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California Proposition 48, Referendum on Indian Gaming Compacts (2014)

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Proposition 48
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Type:Veto referendum
Status:On the ballot
2014 propositions
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June 3
Proposition 41Approveda
Proposition 42Approveda
November 4
Proposition 1
Proposition 2
Proposition 45
Proposition 46
Proposition 47
Proposition 48
EndorsementsFull text
Ballot titlesFiscal impact
Local measures

California Proposition 48, the Referendum on Indian Gaming Compacts, is on the November 4, 2014, ballot in California as a veto referendum.

If the measure is approved by the state's voters, it will:

  • Ratify AB 277 (Ch. 51, Stats. 2013);
  • Ratify two gaming compacts between California and, respectively, the North Fork Rancheria of Mono Indians, and the Wiyot Tribe.
  • Exempt execution of the compacts, certain projects, and intergovernmental agreements from the California Environmental Quality Act.

This measure is a veto referendum; this means that a "yes" vote is a vote to uphold or ratify the contested legislation (AB 277) that was enacted by the California State Legislature while a "no" vote is a vote to overturn AB 277.

Text of measure

See also: Ballot titles, summaries and fiscal statements for California's 2014 ballot propositions

Ballot title:[1]

Indian Gaming Compacts. Referendum.

Official summary:

The long-form summary reads:[1]

A “Yes” vote approves, and a “No” vote rejects, a statute that:

  • Ratifies tribal gaming compacts between the state and the North Fork Rancheria of Mono Indians and the Wiyot Tribe.
  • Omits certain projects related to executing the compacts or amendments to the compacts from scope of the California Environmental Quality Act.[2]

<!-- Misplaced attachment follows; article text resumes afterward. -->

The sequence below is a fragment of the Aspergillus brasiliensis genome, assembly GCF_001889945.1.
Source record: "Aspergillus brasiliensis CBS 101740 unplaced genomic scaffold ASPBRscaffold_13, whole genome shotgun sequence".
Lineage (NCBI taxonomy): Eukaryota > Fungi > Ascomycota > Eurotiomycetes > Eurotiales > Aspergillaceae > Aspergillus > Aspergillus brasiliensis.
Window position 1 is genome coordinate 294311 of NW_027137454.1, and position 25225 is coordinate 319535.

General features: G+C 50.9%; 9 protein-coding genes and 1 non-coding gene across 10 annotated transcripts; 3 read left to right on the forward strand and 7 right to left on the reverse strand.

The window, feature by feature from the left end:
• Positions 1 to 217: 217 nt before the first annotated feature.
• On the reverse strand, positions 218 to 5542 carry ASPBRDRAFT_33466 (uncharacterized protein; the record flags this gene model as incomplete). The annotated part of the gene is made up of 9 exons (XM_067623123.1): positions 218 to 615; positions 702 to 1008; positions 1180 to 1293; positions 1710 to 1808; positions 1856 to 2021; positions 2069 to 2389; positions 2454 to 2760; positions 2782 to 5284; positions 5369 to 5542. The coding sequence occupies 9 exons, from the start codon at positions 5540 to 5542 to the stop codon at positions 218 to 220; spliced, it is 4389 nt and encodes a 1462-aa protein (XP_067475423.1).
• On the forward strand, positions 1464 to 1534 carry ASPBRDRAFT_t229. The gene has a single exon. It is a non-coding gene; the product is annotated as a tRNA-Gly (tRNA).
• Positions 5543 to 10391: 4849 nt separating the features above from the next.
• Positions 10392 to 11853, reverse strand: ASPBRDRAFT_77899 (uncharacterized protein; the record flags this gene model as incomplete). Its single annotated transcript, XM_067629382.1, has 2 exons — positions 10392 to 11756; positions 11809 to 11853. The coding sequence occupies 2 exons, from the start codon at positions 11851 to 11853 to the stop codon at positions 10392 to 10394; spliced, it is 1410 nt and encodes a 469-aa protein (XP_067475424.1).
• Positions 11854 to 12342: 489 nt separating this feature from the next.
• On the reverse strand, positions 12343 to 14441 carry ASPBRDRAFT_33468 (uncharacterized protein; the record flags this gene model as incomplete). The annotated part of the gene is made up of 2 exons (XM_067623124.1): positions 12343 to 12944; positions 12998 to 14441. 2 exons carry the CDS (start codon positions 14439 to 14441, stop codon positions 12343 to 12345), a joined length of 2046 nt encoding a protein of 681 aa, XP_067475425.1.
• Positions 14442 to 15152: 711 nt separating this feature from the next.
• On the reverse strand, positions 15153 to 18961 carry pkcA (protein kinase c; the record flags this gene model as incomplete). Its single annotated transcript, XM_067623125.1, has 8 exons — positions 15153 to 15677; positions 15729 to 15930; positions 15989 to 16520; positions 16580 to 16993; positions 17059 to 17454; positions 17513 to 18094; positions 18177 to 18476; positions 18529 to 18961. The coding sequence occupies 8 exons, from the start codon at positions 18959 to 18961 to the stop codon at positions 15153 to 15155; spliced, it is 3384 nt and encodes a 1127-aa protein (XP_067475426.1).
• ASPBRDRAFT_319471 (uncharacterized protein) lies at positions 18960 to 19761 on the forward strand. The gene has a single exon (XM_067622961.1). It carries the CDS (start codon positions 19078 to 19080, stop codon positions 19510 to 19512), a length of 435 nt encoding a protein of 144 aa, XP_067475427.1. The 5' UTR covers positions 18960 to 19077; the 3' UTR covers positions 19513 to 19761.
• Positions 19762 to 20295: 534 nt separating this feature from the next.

The short-form or ballot label summary reads:[3]

A “Yes” vote approves, and a “No” vote rejects, tribal gaming compacts between the state and the North Fork Rancheria of Mono Indians and the Wiyot Tribe.[2]

Fiscal impact statement:[1]

(Note: The fiscal impact statement for a California ballot initiative authorized for circulation is jointly prepared by the state's Legislative Analyst and its Director of Finance.)

  • One-time payments between $16 million and $35 million from the North Fork tribe to local governments in the Madera County area to address costs related to the operation of a new casino.
  • Annual payments over a 20-year period averaging around $10 million from the North Fork tribe to the state and local governments in the Madera County area to address costs related to the operation of a new casino.
  • Increased revenue from economic growth in the Madera County area generally offset by revenue losses from decreased economic activity in surrounding areas.[2]


Proposition 1A (2000)

See also: California Proposition 1A, Gambling on Tribal Lands (2000)

In 2000, Californians approved Proposition 1A, also known as the Gambling on Tribal Lands Amendment. The legislatively-referred constitutional amendment was designed to allow tribes to offer slot machines, lottery games and certain types of card games on Indian lands in California.[4]

Under Proposition 1A, an American Indian tribe can open a casino with the above stated games if (1) the governor and the tribe reach an agreement on a compact, (2) the legislature approves the compact and (3) the federal government approves the compact.

As of July 2014, the governor, state legislature and federal government have approved compacts with 72 of the state's 109 federally recognized tribes. Also, as of July 2014, 58 tribes operate 59 casinos in California.

Compacts allow for state officials to visit casino facilities, inspect their records and verify that tribal owners are meeting the requirements of their compacts. Compacts generally require tribes to make payments to two state funds:[4]

  1. Revenue Sharing Trust Fund (RSTF): RSTF funds do not support any state programs. Rather, the funds are redistributed to the state's federally recognized tribe that either do not operate casinos or operate casinos with less than 350 slot machines. Each of these tribes may receive $1.1 million annually from the RSTF.
  2. Special Distribution Fund (SDF): SDF funds are used for various programs related to gaming, including assistance to people with gambling problems and making grants to local governments affected by tribal casinos.

North Fork and Wiyot compacts